Dads and grads, oh my

Fathers don't get enough respect in this society, honestly. To find Exhibit A, all you have to do is walk into any store -- ANY store: drug store, department store, pet store, book store. In there you will see two words knitted together that drive me crazy: "Dads and Grads!"

The come-on here is that you can kill two birds with one stone -- don't waste all your time looking for a gift for just, well, DAD. While you are here, you can pick up something for a GRAD, too. Now, that's getting value for your investment!

This doesn't happen with mothers. It wouldn't be tolerated. Imagine if stores suddenly began displaying signs exhorting you to by gifts for, say, "Moms and Proms!" Get a new robe for Mom, and pick up a cute little clutch bag for the teen at home getting ready for her big night out. Motherhood would be seen as undermined and under attack. Op-ed pages would be filled with articles about how devalued the maternal role has become in our society. Mothers, the anchors of family values, can even get a day to themselves. What has America come to?

But no one complains about "Dads and Grads." No attack on the family is seen; no authority is eroded. Nothing.

And here's the real sting: who, exactly, is funding the "grads?" Even after decades of double-income households and bold new forms of parenting, that person is still most likely to be... Dad. So pairing Dads-and-grads really is like matching up military-and-budget, or pork-barrel and spending. It just reminds Dads that once a year someone runs out and gets them a neck-tie with a beer stein motif, while all year long they are a central source of revenue for the nation's higher education machinery.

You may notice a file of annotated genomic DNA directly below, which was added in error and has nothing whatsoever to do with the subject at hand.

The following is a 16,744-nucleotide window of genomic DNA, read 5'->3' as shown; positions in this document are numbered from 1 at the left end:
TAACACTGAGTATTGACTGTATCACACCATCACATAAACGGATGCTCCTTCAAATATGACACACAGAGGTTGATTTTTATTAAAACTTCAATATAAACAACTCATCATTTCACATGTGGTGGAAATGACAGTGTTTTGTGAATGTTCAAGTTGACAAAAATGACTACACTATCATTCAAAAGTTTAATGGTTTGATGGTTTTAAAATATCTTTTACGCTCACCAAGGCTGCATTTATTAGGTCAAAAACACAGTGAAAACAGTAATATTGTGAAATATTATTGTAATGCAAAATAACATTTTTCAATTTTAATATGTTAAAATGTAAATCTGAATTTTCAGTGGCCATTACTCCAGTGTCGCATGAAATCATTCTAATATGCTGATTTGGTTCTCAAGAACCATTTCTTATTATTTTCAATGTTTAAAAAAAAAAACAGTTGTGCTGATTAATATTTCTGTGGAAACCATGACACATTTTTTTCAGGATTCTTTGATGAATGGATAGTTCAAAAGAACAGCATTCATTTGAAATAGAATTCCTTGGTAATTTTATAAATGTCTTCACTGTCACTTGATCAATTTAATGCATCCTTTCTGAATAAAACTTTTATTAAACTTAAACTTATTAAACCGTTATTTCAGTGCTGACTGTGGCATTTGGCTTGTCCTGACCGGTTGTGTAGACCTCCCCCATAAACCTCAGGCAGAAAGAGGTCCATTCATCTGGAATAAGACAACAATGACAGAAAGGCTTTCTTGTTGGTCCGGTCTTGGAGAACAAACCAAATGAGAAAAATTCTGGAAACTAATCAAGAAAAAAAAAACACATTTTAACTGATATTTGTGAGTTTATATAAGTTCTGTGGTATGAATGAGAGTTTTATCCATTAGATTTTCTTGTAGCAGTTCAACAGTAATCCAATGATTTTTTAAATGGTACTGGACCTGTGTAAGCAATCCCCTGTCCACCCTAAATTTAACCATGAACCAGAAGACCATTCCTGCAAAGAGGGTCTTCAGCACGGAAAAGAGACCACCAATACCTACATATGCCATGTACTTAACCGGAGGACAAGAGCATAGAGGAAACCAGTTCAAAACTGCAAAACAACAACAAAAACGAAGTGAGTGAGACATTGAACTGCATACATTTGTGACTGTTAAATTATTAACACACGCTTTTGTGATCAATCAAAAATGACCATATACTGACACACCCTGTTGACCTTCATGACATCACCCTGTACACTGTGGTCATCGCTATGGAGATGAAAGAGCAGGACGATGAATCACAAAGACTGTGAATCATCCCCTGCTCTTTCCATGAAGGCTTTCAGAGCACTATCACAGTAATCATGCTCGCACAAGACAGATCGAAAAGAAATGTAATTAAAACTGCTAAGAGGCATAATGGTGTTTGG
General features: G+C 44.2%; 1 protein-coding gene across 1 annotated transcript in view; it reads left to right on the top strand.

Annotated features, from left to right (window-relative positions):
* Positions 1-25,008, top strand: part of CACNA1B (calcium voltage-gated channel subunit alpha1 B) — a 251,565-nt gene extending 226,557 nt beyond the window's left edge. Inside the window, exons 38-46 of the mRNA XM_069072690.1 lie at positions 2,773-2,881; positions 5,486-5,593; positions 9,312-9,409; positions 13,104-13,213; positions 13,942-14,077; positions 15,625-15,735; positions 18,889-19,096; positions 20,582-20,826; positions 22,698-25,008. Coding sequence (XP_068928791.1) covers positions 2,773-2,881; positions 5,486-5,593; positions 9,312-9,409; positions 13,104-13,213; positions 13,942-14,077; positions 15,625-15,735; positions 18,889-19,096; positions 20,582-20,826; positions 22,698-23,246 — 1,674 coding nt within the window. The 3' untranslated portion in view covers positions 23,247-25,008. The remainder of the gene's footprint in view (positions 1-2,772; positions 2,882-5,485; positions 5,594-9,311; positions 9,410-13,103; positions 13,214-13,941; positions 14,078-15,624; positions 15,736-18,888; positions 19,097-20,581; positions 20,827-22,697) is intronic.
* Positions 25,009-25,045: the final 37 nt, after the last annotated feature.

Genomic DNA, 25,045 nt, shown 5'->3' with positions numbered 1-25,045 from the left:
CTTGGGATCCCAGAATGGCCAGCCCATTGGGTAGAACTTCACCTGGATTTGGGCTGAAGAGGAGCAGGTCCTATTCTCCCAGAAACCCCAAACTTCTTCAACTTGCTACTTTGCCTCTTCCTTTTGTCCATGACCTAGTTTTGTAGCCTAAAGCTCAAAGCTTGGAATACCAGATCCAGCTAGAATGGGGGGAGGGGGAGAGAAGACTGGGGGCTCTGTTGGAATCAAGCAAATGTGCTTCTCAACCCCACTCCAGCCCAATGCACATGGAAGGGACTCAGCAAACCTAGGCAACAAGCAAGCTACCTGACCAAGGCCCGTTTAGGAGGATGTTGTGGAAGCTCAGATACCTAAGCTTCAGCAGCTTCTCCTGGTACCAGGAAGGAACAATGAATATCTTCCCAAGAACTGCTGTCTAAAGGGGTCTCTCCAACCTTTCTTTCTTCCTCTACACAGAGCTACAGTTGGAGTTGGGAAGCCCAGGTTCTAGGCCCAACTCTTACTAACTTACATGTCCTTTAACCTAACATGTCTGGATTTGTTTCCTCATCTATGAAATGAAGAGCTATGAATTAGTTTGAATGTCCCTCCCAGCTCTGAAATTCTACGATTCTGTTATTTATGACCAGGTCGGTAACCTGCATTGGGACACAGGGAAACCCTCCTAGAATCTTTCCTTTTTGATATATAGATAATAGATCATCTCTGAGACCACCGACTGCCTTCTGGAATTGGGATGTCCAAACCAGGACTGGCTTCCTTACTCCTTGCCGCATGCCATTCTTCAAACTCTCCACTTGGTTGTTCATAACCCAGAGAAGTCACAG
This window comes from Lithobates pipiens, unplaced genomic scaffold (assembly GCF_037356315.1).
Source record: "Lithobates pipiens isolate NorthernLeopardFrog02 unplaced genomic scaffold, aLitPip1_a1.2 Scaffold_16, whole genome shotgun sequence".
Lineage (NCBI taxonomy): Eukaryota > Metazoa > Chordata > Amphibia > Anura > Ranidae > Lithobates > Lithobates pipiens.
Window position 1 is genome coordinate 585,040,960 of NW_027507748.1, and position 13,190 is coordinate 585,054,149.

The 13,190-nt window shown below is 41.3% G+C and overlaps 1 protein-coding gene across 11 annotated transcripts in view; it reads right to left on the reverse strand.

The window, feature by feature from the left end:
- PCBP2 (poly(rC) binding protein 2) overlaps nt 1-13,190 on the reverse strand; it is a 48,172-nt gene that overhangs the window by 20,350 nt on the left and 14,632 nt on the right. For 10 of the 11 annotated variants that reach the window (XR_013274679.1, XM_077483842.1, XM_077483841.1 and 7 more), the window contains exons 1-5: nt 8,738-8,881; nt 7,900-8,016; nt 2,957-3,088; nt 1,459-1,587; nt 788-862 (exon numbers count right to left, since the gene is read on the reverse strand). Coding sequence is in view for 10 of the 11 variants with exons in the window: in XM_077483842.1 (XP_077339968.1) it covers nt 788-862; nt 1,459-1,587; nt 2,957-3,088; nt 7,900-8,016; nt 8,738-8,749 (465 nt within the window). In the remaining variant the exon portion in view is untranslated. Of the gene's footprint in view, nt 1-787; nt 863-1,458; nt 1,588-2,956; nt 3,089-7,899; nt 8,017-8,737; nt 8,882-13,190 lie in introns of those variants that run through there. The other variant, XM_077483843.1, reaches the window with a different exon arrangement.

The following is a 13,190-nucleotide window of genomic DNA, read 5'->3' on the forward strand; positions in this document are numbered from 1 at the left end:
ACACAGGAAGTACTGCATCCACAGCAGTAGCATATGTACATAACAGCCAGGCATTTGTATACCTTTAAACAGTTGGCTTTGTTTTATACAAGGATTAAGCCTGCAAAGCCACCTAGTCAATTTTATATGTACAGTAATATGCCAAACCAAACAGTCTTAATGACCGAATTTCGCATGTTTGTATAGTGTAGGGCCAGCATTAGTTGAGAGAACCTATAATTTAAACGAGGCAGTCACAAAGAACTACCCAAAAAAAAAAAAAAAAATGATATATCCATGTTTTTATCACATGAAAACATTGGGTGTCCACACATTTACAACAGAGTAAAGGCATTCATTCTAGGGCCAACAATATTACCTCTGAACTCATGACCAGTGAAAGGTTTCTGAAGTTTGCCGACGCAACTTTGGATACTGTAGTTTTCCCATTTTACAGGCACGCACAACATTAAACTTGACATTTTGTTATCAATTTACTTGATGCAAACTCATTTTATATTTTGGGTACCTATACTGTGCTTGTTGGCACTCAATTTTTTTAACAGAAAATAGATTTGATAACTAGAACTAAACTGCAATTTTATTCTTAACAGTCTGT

I'm looking down now at a card shop across a busy street with a large Dads-and-Grads sign in the window. It's enormous and I do want to be angry at how I need to "share" my day -- but I'm staring down at that store from a high-rise hotel room. I'm out of town for work, three-thousand miles away from my own kids. That's something I've never gotten used to: it feels liberating to leave the family behind -- but with me, that feeling lasts about four hours. Then I want them back again, with all the fighting and bickering and help with homework and cleaning up after.

So, OK, I'd rather share the day then not celebrate it at all. Waking up with your kids on Father's Day, looking through the home-made cards and the hand-made gifts -- it's true: you can't put a price on that.

Unlike "grads." That, you can put a price on. Oh, yes.

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